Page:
OREANDA-NEWS. Fitch Ratings has affirmed the ratings on the following Port Orange, Florida (the city) bonds:

--\$14.4 million general obligation (GO) bonds, series 2006 at 'AA-'.

The Rating Outlook is Stable.


The bonds are a general obligation of the city payable from unlimited ad valorem taxes levied on all taxable property within the city.


STRONG RESERVE LEVELS: Prudent financial management through the economic downturn has resulted in strong general fund reserves which provide the city with a high degree of financial flexibility.

LIMITED LOCAL ECONOMY: The local economy is somewhat limited with a concentration in tourism and is subject to economic cyclicality.

WEAK PENSION FUNDED RATIOS: The city's pension funded ratios are weak, although recent modifications to the plans along with greater than required contributions have led to some improvement over the last few years.

HIGH CARRYING COSTS: Carrying costs for the city are elevated, largely driven by pension spending, as debt obligations are manageable.


The rating is sensitive to shifts in fundamental credit characteristics including the city's strong financial management practices. The Stable Outlook reflects Fitch's expectation that such shifts are unlikely.

The city is located in eastern Volusia County (implied ULTGO rating of 'AA', Stable Outlook) on Florida's central Atlantic Coast approximately six miles south of Daytona Beach. The city encompasses 27.6 square miles and had an estimated population of 57,203 in 2013.


The city has consistently achieved positive operating results despite some revenue pressures due to declines in taxable assessed values (TAV). Fiscal 2013 ended with a general fund operating surplus after transfers of \$1.4 million (or 4.9% of spending), increasing the already strong unrestricted general fund balance to \$14.9 million or a robust 51.3% of expenditures.

The city remains in compliance with its policy to maintain an unreserved fund balance of 15% of spending. Fitch believes that reserves will be maintained at or near the current level given the city's history of conservative budgeting and proactive fiscal measures. While there has been a significant amount of management turnover over the last year, primarily among senior staff, Fitch believes that the city's institutionalized financial management practices will be maintained. Significant deviation from these historically strong practices would be a negative credit factor.

The fiscal 2014 budget was balanced with a \$1.2 million fund balance appropriation but preliminary projections for both revenues and expenditures appear to be positive. Unaudited fiscal 2014 results indicate a general fund surplus of approximately \$1.5 million.

The fiscal 2015 budget was balanced utilizing \$1.2 million of fund balance. Year-to-date results appear to be tracking well when compared to budget.


Like much of the state, Port Orange has experienced severe TAV declines since 2008 (38.2% decrease from 2008-2013). The city's TAV has begun to show signs of recovery with 2.5% growth in fiscal 2014 and 6.7% in fiscal 2015. The operating millage rate was rolled back to remain revenue neutral in both years. The operating millage rate of 4.5 mills per \$1,000 of TAV remains well below the state's 10 mill statutory restriction.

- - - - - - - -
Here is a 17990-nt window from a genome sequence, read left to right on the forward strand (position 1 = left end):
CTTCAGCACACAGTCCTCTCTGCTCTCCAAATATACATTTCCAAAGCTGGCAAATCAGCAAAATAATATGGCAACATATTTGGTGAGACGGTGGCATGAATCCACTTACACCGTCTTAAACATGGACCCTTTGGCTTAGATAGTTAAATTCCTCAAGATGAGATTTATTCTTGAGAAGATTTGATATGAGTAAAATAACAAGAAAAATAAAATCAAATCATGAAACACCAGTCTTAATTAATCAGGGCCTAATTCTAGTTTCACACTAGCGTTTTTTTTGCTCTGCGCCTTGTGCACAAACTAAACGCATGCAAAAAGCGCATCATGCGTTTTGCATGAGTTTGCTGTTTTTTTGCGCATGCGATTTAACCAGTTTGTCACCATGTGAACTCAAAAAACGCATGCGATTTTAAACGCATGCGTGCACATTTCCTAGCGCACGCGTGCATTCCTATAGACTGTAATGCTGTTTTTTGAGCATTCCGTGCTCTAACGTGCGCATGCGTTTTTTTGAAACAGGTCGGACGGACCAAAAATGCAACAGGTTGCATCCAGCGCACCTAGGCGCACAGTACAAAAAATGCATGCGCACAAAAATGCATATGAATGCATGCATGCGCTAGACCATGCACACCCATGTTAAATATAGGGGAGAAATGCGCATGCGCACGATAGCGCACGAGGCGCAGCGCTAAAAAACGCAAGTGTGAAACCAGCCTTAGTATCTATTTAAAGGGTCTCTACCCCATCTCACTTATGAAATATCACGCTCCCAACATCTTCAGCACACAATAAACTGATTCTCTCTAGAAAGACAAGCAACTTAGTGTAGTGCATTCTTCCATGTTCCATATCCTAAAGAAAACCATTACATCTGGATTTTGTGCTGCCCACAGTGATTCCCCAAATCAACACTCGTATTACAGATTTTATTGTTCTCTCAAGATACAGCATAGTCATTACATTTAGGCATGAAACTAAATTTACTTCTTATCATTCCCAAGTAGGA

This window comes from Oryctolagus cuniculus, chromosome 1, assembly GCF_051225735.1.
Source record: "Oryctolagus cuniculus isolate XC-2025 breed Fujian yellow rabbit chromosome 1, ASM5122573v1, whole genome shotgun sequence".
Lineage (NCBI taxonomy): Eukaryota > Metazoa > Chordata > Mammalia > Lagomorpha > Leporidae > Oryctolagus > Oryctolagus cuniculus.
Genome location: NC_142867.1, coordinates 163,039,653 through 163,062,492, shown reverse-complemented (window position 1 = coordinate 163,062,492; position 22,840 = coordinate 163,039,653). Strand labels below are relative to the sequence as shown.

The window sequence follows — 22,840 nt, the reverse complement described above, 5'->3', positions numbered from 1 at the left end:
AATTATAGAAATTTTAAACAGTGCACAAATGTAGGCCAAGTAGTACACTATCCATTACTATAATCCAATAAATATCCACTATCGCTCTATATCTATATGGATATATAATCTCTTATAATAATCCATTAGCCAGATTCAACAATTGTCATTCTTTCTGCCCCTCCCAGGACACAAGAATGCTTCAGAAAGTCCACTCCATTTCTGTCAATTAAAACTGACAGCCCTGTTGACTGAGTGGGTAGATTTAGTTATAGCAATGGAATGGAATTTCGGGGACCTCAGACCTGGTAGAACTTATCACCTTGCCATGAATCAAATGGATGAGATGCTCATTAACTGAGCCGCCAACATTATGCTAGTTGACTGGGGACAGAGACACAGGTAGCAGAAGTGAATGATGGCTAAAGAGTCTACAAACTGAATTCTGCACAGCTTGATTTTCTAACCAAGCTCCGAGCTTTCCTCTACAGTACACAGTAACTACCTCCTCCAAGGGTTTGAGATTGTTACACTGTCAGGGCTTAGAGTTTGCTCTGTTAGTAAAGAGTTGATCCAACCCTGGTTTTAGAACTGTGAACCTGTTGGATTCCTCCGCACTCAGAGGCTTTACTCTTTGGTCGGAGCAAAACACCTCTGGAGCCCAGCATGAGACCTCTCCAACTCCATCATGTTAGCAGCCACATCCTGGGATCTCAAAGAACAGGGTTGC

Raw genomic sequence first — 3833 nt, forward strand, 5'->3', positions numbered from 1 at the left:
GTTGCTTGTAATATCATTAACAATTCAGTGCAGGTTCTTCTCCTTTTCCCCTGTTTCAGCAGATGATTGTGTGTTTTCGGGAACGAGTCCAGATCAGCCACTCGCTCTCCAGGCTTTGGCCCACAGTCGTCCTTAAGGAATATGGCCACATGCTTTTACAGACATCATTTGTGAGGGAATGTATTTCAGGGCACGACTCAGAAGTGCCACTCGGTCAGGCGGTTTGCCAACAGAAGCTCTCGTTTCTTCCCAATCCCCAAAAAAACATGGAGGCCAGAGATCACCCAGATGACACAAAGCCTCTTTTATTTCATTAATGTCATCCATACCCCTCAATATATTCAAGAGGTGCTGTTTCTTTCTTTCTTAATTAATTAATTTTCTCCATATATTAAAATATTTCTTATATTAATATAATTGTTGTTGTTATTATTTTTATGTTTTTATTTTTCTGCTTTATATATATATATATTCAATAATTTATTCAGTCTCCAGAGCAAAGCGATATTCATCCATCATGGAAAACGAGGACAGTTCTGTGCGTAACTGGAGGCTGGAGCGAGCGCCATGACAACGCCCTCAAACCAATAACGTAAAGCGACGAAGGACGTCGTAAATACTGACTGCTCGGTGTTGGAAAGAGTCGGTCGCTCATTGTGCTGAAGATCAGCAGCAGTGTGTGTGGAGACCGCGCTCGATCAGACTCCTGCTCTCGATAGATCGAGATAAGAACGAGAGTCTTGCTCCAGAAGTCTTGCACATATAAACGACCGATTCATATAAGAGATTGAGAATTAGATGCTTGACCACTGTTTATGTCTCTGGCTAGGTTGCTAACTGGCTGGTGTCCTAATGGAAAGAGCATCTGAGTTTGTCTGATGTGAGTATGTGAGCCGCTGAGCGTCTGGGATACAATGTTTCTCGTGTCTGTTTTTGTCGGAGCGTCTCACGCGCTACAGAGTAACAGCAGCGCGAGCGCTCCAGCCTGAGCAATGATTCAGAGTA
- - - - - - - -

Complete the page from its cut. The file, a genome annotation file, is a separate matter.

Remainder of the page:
Primarily a residential community, the city's economy is somewhat limited and caters to tourism in nearby Daytona Beach. Given the location, the majority of local employment opportunities are generally focused in lower-wage tourism and retail with some diversification provided by the healthcare industry. Florida Healthcare is the city's largest employer with 1,200 employees.

Despite the limits of the economy, the city's unemployment rate (4.6% as of December 2014) is consistently below that of the state (5.6%) and the nation (5.5%). City wealth levels are slightly below average with median household income and per capita money income representing 86.1% and 95.5% of the nation, respectively. The individual poverty rate of 11.2% is below both the state average of 16.3% and the national average of 15.4%.


The city maintains separate single-employer defined benefit pension plans for firefighters, police officers and general employees. Funding levels for the police and firefighter's plans remain weak at 54.8% and 51%, respectively (using Fitch's conservative 7% rate of return). Negotiated benefit changes over the last few years along with the city consistently funding more than the actuarial required contributions have led to some improvement in funded ratios. Funding for the general employee plan was better at 78.8%, when adjusted by Fitch to a 7% rate of return.

Along with weak funding levels, combined pension actuarially required contributions for the three plans represented an elevated 16.3% of governmental spending in fiscal 2013. In an effort to contain the increasing pension costs, management negotiated with its bargaining units to achieve savings through increased employee contributions and a decrease in employee retirement benefits and wages. Fitch expects these plan changes to positively affect funding levels over the medium and long terms.

Other post-employment benefits (OPEB) are offered to retirees at an implicit rate subsidy, giving retirees the ability to purchase health insurance at the group rate. The city does not otherwise pre-fund retiree health insurance. The OPEB unfunded liability of \$4.2 million represents a low 0.1% of market value.


The city's overall debt levels are affordable at \$1,662 per capita and 2.6% of market value. There are currently no plans for issuing additional debt.

Total carrying costs including debt service, pension, and OPEB were a high 25.5% of governmental expenditures in fiscal 2013, despite slow principal amortization of 32% within 10 years.